As I write this (or, technically, type this — the constant use of the keyboard has rendered my penmanship [Remember pens?] illegible), daylight saving time is fast approaching. Daylight saving time (DST) was suggested in different ways for centuries, but was not officially observed in the modern world until World War I in order to save fuel by cutting down on the use of artificial light.
Go outside? Where is that? The combination of a cold winter and a continuing wariness about health have kept many of us indoors for so long that we can't wait to burst the bonds of our front door. This is especially true of kids who may have been schooling inside. Now that restrictions are easing and temperatures are rising, a lot of events and venues in the Lehigh Valley are back in action. Shouldn't you and the kids be, too?
We're glad you asked! Perhaps you have visited or lived in other countries, or have an interest in your ancestral heritage and would like to know or relive their holiday customs. Let's look at a few traditions.
There are about 17 countries that celebrate a form of Thanksgiving for various reasons.
About 30 years ago, after a routine blood test, my doctor told me I was pre-diabetic. I was not sure what she meant, so she explained that my blood sugar level was hovering around the lower end of the mark that is considered Type 2 Diabetes. At the time, I did not worry much because, of course, I felt I was invincible. Well, I was not invincible. Not long after the initial diagnosis, I was officially a Type 2 diabetic.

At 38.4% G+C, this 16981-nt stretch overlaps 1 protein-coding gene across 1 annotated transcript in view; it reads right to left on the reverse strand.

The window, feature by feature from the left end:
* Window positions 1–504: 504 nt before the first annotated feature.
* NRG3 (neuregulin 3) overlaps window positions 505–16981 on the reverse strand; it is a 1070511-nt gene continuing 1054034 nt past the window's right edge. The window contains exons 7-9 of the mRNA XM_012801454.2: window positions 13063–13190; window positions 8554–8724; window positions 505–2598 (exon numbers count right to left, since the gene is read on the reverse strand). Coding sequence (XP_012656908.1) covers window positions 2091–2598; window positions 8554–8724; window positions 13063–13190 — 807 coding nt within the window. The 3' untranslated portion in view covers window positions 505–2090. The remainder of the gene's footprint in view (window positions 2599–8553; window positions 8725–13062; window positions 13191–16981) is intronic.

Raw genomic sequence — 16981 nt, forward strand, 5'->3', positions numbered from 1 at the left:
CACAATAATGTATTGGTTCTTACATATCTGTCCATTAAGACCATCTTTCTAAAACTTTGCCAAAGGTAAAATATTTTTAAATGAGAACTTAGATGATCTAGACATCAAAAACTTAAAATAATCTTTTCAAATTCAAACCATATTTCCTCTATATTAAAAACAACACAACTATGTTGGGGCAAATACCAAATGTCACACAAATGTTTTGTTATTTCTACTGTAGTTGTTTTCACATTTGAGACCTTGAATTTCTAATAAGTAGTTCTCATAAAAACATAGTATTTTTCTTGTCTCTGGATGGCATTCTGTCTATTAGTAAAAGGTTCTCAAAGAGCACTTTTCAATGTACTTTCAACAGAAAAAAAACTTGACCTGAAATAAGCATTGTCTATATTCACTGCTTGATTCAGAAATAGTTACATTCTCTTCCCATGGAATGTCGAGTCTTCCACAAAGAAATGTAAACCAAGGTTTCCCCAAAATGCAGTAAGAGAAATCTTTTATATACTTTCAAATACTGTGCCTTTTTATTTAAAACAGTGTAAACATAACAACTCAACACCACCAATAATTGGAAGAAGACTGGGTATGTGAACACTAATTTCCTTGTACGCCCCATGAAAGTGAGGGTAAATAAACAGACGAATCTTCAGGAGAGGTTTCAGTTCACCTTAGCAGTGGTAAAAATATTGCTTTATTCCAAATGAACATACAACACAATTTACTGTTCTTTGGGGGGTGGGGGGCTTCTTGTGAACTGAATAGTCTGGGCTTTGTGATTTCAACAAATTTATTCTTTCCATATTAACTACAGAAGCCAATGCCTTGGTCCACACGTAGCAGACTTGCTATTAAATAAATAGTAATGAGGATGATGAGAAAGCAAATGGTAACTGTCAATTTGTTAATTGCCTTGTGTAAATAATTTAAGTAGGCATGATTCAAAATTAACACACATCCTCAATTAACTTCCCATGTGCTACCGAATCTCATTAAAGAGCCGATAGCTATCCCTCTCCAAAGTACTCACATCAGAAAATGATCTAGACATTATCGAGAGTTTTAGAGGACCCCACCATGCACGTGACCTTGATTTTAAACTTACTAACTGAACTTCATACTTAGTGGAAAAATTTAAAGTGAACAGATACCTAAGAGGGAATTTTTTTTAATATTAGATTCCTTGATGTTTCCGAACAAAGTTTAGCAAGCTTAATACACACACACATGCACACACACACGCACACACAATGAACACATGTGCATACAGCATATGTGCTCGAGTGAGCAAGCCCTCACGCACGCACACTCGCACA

First, it was Alex Haley's Roots. Then, it was Ancestry.com. Currently, Henry Louis Gates's Finding Your Roots PBS show is sparking the latest trend in genealogy. For centuries, some religions and cultures have placed great emphasis on family history and ancestry. There is something special about discovering that your great-x5 grandfather was King Farquhar the Wiener or your maternal great-grandmother handed Betsy Ross the needle and thread.
“There's a song in the air! There's a star in the sky!” At this time of year, there are plenty of holiday songs in the air — and on the air — and plenty of stars in the sky; many of them Moravian stars, in home windows and store windows, porches and pine trees. No other holiday season knows of more popular songs than Christmastime. There are a few Thanksgiving and harvest-time songs, and one New Year’s Eve song that few except Olde English aficionados understand, but Christmas songs tip the scales in popularity. They come in many styles, so let’s take a look at a few.